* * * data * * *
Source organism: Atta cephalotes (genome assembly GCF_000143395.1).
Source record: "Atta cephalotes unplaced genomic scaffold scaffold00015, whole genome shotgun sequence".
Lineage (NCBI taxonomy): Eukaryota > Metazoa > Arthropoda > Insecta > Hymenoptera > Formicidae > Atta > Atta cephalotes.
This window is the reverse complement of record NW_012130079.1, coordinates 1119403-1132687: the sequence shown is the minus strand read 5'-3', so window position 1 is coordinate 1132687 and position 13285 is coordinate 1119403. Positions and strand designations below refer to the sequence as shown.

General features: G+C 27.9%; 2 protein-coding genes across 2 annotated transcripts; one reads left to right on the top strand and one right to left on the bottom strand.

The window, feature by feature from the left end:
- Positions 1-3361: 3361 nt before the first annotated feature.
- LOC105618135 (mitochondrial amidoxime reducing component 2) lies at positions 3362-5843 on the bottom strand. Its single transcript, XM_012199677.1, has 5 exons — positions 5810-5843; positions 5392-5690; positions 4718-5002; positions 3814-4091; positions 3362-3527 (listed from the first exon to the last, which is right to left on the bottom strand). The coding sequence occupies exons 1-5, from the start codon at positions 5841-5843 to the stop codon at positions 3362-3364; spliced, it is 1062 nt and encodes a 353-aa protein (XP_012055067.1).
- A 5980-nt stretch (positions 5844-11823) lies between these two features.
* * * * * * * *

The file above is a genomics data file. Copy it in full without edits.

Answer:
Source organism: Atta cephalotes (genome assembly GCF_000143395.1).
Source record: "Atta cephalotes unplaced genomic scaffold scaffold00015, whole genome shotgun sequence".
Lineage (NCBI taxonomy): Eukaryota > Metazoa > Arthropoda > Insecta > Hymenoptera > Formicidae > Atta > Atta cephalotes.
This window is the reverse complement of record NW_012130079.1, coordinates 1119403-1132687: the sequence shown is the minus strand read 5'-3', so window position 1 is coordinate 1132687 and position 13285 is coordinate 1119403. Positions and strand designations below refer to the sequence as shown.

General features: G+C 27.9%; 2 protein-coding genes across 2 annotated transcripts; one reads left to right on the top strand and one right to left on the bottom strand.

The window, feature by feature from the left end:
- Positions 1-3361: 3361 nt before the first annotated feature.
- LOC105618135 (mitochondrial amidoxime reducing component 2) lies at positions 3362-5843 on the bottom strand. Its single transcript, XM_012199677.1, has 5 exons — positions 5810-5843; positions 5392-5690; positions 4718-5002; positions 3814-4091; positions 3362-3527 (listed from the first exon to the last, which is right to left on the bottom strand). The coding sequence occupies exons 1-5, from the start codon at positions 5841-5843 to the stop codon at positions 3362-3364; spliced, it is 1062 nt and encodes a 353-aa protein (XP_012055067.1).
- A 5980-nt stretch (positions 5844-11823) lies between these two features.